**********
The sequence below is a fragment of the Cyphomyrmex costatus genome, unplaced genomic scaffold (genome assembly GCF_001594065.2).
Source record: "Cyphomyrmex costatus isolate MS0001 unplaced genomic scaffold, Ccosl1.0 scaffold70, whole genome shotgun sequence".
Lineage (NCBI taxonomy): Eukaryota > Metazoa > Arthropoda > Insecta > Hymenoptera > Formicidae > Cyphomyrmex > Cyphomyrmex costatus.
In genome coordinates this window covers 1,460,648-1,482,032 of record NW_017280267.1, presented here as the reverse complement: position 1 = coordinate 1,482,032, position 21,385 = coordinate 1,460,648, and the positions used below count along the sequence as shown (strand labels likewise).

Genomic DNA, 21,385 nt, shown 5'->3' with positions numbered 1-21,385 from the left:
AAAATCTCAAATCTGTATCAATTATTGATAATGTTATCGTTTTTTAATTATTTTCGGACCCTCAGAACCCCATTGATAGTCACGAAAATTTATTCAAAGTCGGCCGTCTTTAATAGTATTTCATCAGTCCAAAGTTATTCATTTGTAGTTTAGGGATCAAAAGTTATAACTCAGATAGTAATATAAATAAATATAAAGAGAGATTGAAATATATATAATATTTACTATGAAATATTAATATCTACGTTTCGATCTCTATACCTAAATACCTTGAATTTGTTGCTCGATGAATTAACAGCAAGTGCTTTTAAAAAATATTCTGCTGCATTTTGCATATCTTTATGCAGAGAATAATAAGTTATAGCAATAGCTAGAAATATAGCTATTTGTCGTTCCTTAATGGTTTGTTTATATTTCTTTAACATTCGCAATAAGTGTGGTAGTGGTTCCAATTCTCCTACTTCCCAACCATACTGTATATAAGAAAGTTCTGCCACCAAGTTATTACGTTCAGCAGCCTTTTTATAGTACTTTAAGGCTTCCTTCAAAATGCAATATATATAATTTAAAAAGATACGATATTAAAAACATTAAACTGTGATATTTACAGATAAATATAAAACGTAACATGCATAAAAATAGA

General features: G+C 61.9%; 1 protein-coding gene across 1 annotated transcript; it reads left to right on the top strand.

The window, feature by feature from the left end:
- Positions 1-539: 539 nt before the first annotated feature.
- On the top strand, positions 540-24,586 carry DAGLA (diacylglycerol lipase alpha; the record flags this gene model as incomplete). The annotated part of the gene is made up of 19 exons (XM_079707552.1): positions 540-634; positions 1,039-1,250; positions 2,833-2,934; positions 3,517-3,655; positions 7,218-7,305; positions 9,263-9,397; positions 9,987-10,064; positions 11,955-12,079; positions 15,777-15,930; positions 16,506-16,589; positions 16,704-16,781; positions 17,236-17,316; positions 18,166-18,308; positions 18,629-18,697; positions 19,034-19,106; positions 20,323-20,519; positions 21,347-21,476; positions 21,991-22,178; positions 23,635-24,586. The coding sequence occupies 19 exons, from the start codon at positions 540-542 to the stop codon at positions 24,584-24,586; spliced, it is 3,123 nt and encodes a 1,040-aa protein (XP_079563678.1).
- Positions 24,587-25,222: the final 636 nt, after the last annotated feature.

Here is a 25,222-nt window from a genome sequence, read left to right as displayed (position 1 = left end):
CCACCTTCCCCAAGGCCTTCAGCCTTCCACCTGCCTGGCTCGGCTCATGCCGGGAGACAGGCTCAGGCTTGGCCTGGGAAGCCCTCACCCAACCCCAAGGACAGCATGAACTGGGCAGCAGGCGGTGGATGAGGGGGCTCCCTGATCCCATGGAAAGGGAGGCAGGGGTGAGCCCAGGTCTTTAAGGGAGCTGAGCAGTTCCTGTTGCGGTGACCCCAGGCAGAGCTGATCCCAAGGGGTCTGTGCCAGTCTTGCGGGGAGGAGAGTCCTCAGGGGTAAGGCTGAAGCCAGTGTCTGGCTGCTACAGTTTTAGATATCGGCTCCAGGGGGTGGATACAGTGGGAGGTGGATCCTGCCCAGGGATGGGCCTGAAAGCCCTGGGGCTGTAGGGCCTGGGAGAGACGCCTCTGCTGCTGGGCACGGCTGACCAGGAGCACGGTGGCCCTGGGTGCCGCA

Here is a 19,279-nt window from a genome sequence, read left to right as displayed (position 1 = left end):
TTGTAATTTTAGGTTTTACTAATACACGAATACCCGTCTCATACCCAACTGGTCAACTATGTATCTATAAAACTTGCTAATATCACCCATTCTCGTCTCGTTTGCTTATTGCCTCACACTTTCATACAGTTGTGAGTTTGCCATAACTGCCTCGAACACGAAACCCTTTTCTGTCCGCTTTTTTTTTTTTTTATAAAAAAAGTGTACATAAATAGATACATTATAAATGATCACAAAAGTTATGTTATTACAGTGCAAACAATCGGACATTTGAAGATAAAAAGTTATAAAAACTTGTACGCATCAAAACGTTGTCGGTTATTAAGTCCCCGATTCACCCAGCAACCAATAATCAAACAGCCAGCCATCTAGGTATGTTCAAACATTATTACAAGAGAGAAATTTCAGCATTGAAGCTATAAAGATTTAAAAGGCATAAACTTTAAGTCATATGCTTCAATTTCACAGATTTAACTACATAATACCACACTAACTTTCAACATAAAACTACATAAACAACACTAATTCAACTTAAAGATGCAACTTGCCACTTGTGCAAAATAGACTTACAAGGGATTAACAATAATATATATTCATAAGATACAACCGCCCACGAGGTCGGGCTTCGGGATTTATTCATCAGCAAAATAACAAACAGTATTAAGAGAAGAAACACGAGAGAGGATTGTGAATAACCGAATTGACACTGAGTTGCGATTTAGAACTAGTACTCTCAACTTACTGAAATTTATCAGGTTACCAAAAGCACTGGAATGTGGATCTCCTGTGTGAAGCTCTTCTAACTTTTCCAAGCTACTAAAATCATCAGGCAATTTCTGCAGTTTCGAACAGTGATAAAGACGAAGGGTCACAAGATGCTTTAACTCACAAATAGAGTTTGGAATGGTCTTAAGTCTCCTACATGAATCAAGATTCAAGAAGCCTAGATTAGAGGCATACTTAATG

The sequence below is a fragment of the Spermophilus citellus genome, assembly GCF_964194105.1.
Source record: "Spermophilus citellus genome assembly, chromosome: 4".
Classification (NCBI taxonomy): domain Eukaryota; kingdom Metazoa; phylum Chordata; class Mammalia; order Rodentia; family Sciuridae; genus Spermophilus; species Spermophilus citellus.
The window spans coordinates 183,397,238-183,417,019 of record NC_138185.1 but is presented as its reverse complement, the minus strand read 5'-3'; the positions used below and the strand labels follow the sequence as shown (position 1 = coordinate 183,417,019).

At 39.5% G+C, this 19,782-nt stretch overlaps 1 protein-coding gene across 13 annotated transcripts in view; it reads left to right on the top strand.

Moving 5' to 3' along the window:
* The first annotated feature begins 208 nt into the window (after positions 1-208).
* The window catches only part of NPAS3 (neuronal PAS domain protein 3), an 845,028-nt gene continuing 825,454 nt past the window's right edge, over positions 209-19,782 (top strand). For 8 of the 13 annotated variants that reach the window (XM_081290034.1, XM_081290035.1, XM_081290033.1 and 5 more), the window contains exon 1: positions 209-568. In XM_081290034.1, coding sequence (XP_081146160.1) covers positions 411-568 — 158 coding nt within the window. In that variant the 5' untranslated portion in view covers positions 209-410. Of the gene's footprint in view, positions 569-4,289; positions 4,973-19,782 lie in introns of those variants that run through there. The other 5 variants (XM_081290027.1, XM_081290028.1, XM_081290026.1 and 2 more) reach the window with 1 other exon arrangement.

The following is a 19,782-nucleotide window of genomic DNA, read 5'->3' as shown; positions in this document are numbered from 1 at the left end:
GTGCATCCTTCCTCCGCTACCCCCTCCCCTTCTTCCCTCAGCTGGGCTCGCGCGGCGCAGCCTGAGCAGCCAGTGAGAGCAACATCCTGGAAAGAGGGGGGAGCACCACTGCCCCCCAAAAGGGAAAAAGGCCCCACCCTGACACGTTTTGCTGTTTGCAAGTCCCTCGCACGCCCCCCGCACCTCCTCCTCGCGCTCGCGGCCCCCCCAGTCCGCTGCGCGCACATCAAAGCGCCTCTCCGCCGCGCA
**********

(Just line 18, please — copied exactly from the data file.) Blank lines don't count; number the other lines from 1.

Classification (NCBI taxonomy): domain Eukaryota; kingdom Metazoa; phylum Chordata; class Mammalia; order Rodentia; family Sciuridae; genus Spermophilus; species Spermophilus citellus.